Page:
Pleading Down A Careless Driving Ticket: A Guideline

Pleading down a careless driving ticket, a guideline. There are many considerations that one should have to make when dealing with a matter such as this. One of the considerations is, and probably the most important is: is there actual evidence before the court, or potentially before the court, that could lend itself to a conviction?

That’s why you need a professional, because that is a loaded question. Many people I’ve found, just because they’re charged with an offense, feel guilty. And because they feel guilty, they believe they should be found guilty, or they feel that they are at the whim of whatever a prosecutor may say, whatever their opinion may be about that evidence.

What you ought to do, or what you would want to do, is make sure that that evidence is in fact substantial enough, that a court would be able to make a conviction. What I found, historically, over my many years of experience, is that that’s not quite true. The charge of careless driving itself is one that I argue is overused.

Most of the newer police officers coming on board, most of the new recruits work from this position. There’s been an accident, oh here’s the guy that was involved. Here is the careless driving ticket, and end of story. There is no deep consideration whatsoever of really what happened here. The problem with that approach is, in some of these cases, people take that ticket and they simply pay the ticket, and now they’re convicted.

In order to determine whether that evidence is legitimate or strong, or would support a conviction, you need to do a thorough review. That review is done against the backdrop of the current case law, the current cases of this type of offence, and we have to take those current cases and we have to view them through your particular set of circumstances, your particular case.

It’s very subjective. There are no two careless driving cases that are going to be the same. And it’s important to know that difference and how that distinguished difference is going to reflect upon the case law and then make a calculated gamble, I guess, as to whether or not they can get a conviction.

There are cases where everything is sort of aligned for a prosecutor. They have strong evidence. Their witnesses are there. Everything is there and it looks very, very dismal from a defendant’s perspective and it’s very likely that there would be a conviction. Those are difficult cases, no question, but even in those difficult cases, when you retain somebody who knows what they’re doing, they’re going to get you into a better position.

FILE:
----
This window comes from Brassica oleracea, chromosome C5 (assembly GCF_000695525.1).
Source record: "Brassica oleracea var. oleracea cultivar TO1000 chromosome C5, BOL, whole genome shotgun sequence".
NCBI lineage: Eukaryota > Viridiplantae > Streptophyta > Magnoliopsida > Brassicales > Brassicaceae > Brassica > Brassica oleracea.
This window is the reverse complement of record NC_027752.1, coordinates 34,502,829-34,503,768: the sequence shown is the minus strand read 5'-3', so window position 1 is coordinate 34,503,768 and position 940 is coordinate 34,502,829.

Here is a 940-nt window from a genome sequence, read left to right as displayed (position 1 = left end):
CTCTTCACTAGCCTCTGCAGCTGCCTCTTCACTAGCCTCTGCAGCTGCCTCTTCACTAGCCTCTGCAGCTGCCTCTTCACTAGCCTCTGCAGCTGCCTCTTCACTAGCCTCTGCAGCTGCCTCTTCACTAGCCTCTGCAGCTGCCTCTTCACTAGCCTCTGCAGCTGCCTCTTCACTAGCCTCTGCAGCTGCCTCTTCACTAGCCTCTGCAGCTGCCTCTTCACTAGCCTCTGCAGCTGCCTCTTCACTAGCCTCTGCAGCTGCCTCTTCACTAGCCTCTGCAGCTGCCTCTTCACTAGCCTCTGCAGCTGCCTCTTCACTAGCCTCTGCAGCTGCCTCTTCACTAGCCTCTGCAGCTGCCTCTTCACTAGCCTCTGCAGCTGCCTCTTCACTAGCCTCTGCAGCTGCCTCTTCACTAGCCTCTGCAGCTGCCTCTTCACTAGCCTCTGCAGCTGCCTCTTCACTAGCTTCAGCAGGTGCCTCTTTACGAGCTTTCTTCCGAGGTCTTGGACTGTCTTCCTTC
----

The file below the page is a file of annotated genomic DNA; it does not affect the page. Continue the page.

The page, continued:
Sounds self-serving to say, but I have had cases where the cards have been stacked against the defendant. My client is in a terrible position going into those prosecutions. And during that prosecution, or during that trial, things go wrong. A couple of directed questions and cross examination will topple the whole apple cart.

The whole case against the client will collapse. I’m not talking about whether that client is guilty or innocent. I’m talking about whether the evidence is there or not. If something like that happens, that happens with somebody who knows what they’re doing and we can be successful. That is not a promise or guarantee that by being involved there is going to automatically be a win, there’s going to automatically be this, this position where we’ve just won the whole thing. Not at all. What does happen, though, is when we are involved, we are usually going to improve the worst possible situations. And when possible, and when appropriate, we’re going to get that client out of that situation entirely.

The name of the game when it comes to careless is to try to get that matter reduced, exhausting every possible avenue to do that. That may be in sort of the preamble to the trial, which means there’s going to be multiple court attendances, multiple consultations with the prosecution, arguing and advocating what happened here and how to get this reduced or even thrown out for a client.

There are literally hundreds of circumstances in our firm where that can happen. And that is not saying that everyone that comes into our doors is going to be successful. I can simply say the majority are, and even if you’re not successful in having the charge thrown out completely, we’re in a position where we’ve put you in a better place, where you can continue to purchase insurance and you can continue to drive.




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